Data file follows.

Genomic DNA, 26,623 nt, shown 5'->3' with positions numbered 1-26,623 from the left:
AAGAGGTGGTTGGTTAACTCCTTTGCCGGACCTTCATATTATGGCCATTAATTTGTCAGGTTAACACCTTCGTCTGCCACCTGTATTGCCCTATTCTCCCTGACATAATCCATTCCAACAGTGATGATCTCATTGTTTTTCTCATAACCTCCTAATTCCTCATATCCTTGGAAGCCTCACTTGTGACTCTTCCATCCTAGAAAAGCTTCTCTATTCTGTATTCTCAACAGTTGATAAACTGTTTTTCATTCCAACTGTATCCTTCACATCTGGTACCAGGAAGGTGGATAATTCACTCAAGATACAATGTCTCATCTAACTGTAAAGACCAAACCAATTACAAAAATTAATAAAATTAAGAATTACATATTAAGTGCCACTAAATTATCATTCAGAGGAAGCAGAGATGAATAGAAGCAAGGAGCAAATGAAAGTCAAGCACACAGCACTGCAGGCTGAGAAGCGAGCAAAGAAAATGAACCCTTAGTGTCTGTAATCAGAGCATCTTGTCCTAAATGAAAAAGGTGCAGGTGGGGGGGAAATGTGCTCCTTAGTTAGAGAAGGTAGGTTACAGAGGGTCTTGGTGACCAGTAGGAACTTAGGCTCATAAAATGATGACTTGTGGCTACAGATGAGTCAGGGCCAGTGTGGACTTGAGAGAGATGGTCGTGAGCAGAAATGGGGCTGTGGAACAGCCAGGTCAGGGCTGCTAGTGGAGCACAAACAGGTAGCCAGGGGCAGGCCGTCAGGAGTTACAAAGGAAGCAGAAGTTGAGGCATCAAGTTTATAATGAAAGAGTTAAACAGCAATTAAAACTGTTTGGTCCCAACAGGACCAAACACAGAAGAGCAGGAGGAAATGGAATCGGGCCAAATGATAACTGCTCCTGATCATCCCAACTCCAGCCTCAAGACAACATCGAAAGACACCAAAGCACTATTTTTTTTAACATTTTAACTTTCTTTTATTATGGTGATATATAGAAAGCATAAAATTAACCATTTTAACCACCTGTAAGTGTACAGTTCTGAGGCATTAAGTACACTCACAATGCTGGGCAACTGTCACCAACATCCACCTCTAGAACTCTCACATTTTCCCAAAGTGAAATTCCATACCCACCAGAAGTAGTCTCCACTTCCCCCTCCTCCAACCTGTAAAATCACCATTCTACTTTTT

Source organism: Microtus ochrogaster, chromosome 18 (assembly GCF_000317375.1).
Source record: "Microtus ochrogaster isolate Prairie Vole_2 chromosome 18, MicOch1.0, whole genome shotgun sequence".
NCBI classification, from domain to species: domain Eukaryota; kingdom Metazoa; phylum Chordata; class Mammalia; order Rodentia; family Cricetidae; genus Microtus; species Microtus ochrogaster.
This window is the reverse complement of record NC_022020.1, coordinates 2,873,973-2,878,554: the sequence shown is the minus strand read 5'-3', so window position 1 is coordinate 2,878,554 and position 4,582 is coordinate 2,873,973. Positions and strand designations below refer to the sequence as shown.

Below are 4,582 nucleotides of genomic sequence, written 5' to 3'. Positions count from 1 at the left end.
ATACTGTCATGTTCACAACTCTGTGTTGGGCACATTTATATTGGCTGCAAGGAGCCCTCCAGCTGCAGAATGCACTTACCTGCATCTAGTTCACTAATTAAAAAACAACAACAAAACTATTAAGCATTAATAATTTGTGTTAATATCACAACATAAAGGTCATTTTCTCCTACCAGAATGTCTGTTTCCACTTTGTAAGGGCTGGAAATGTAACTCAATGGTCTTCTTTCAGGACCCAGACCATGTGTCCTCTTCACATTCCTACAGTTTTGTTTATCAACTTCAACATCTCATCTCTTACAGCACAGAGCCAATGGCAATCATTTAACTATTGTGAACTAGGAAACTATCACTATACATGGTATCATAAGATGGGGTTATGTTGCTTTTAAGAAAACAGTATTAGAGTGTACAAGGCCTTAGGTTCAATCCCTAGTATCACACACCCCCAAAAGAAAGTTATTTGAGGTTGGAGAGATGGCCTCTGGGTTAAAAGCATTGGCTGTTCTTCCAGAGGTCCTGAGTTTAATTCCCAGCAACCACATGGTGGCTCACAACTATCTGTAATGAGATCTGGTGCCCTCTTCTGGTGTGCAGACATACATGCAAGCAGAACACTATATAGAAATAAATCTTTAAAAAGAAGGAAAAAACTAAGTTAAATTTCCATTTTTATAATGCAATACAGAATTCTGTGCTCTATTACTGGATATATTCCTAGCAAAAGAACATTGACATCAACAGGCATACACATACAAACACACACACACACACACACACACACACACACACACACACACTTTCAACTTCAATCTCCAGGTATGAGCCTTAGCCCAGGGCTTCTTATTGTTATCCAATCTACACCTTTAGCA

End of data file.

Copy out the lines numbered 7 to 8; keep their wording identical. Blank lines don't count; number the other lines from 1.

Below are 4,582 nucleotides of genomic sequence, written 5' to 3'. Positions count from 1 at the left end.
ATACTGTCATGTTCACAACTCTGTGTTGGGCACATTTATATTGGCTGCAAGGAGCCCTCCAGCTGCAGAATGCACTTACCTGCATCTAGTTCACTAATTAAAAAACAACAACAAAACTATTAAGCATTAATAATTTGTGTTAATATCACAACATAAAGGTCATTTTCTCCTACCAGAATGTCTGTTTCCACTTTGTAAGGGCTGGAAATGTAACTCAATGGTCTTCTTTCAGGACCCAGACCATGTGTCCTCTTCACATTCCTACAGTTTTGTTTATCAACTTCAACATCTCATCTCTTACAGCACAGAGCCAATGGCAATCATTTAACTATTGTGAACTAGGAAACTATCACTATACATGGTATCATAAGATGGGGTTATGTTGCTTTTAAGAAAACAGTATTAGAGTGTACAAGGCCTTAGGTTCAATCCCTAGTATCACACACCCCCAAAAGAAAGTTATTTGAGGTTGGAGAGATGGCCTCTGGGTTAAAAGCATTGGCTGTTCTTCCAGAGGTCCTGAGTTTAATTCCCAGCAACCACATGGTGGCTCACAACTATCTGTAATGAGATCTGGTGCCCTCTTCTGGTGTGCAGACATACATGCAAGCAGAACACTATATAGAAATAAATCTTTAAAAAGAAGGAAAAAACTAAGTTAAATTTCCATTTTTATAATGCAATACAGAATTCTGTGCTCTATTACTGGATATATTCCTAGCAAAAGAACATTGACATCAACAGGCATACACATACAAACACACACACACACACACACACACACACACACACACACACACTTTCAACTTCAATCTCCAGGTATGAGCCTTAGCCCAGGGCTTCTTATTGTTATCCAATCTACACCTTTAGCA